Set them free: Using Lombok in z2

As you have undoubtedly learned by now, z2 compiles on its own, on-demand. It uses the Eclipse Compiler for Java (ECJ) for that. It used to use the build it Javac from the JDK more on that in some other post.

Lombok is a rather cool (although maybe slightly disturbing) approach to add getters and setters and more to pretty plain Java objects w/o typing them. A minor feature in a way – and maybe not really important – but definitely a noise remover. And a cool example to show off how well z2 holds things together even when enhancing the compilation step.

Using Lombok, you can use POJOs w/o the need to declare setters and getters before you actually have a good reason to do so:

package test;

import lombok.Getter;
import lombok.Setter;

public class MyBean {

    @Getter
    @Setter
    private String text;
}

Lombok, under the hood makes sure that methods setText, getText are available.

Compiling Java source code to Java byte code is  just one of the things that need to be happening before code can be executed – in some cases. To give extensions a chance to be able to enhance what happens during compilation, z2 offers a compiler API.

Both use-cases apply:

Modifying source code before compilation: In some cases it is most handy to prepare source code before compilation already – like a preprocessor. This is what we use for Lombok below. If you know Lombok, that may come as a surprise. Read on.

Modifying byte code after compilation: Other tools understand byte code already and better than source code. So you can do that as well. This method was used in the z2@Spring distribution supporting weaving of the AspectJ aspect of the spring framework. No idea what that means? Read on here: Spring features in Z2, Spring AspectJ.

But back to Lombok: Here is a short descriptions how it’s done. More links below.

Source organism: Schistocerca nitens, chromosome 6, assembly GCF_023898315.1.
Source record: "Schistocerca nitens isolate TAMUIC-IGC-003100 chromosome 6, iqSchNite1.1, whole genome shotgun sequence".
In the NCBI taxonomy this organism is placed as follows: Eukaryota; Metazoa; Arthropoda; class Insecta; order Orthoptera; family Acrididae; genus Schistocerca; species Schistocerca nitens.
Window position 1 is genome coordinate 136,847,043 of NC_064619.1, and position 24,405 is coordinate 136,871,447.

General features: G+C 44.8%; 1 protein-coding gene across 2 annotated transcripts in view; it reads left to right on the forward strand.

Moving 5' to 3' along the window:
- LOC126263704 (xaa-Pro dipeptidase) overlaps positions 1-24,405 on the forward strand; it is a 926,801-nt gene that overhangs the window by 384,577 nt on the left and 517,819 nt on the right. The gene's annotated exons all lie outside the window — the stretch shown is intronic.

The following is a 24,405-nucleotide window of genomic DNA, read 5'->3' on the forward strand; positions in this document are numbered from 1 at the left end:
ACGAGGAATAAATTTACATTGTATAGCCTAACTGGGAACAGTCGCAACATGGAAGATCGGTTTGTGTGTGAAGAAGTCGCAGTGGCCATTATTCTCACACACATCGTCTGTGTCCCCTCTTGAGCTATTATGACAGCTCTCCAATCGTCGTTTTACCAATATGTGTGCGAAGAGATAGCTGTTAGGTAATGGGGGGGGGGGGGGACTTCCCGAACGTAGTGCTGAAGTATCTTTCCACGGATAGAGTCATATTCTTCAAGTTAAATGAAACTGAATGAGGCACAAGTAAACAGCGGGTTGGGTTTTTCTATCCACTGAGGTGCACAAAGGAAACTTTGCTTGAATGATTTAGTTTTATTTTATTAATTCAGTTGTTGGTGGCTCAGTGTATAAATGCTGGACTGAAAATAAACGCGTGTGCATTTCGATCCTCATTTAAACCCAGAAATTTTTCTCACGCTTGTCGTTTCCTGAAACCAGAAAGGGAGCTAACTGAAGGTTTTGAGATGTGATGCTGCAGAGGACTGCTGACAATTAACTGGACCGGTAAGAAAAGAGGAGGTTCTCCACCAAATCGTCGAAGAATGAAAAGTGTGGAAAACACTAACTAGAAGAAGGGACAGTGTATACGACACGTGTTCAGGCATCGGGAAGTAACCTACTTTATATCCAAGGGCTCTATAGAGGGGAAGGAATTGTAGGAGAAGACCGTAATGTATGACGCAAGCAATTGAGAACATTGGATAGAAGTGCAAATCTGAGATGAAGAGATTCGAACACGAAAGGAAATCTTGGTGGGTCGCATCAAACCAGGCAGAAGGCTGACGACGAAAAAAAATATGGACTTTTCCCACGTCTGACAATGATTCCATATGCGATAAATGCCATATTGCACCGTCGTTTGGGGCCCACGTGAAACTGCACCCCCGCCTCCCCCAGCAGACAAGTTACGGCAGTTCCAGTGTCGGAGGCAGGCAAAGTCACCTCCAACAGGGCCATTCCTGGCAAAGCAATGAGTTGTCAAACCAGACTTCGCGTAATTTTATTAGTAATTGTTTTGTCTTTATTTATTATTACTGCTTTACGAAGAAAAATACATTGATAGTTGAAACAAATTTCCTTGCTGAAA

The compiler API is very simple. There is only one interface: ICompiler, that has one method:

boolean compile(String compName, File[] src, File dest, ClassLoader cl);

Whenever called, the job of a compiler is to transform source files in the folders passed in src or compilation results of other compiler invocations in the folder passed as dest as desired.

The set of compilers to be used is a Java component specific configuration. I.e. on a Java component descriptor (the z.properties file) you specify the set of compilers to apply as well as their invocation order. E.g. like this:

java.compile.order=lombok,java

The default setting is “java.compile.order=java”.

Now to the construction of the actual extension:

A compiler extensions is declared as a z2 component (of course). In its component descriptor it declares its type, its unique id as a compiler, as well as its implementation class:

com.zfabrik.component.type=com.zfabrik.compiler
compiler.id=lombok
component.className=com.zfabrik.impl.LombokCompiler

The implementation class uses the Delombok source converter tool as follows:

  1. Create a temp folder at <component root>/gen/lombok
  2. Compute a class path based on the class path class loader (see above). Delombok requires a class path.
  3. Process all source files in the src folders using Delombok
  4. Copy the processed source files back to where they were found originally

View the source code at: LombokCompiler.java (use z2_base/z2_base)

If you have a running z2 setup (see Check it out), you can play around with this by simply checking out the projects at

http://www.z2-environment.net/svn/z2_base/trunk/offline/lombok

(again: use z2_base/z2_base when asked)

into your eclipse workspace and sync’ing your runtime. The simple web app at /lombok demos a simple Lombok processed Bean in a JSP.

There is one pre-requisite however: You need to have the tools.jar from your JDK on your classpath. The simplest way to do so is to copy tools.jar from JAVA_HOME/lib to JAVA_HOME/jre/lib/ext.

Why is this cool?

  1. We reduced the application of lombok to your Java code to a mere one-liner
  2. From the outside, e.g. when using the Eclipsoid plugin to fullfill project dependencies, it’s as if the Java Beans were indeed normal Java Beans in the first Place.
  3. On the downside you need a JDK rather just a JRE and need to provide the tools.jar (that contains the Javac that Delombok requires).

Links:

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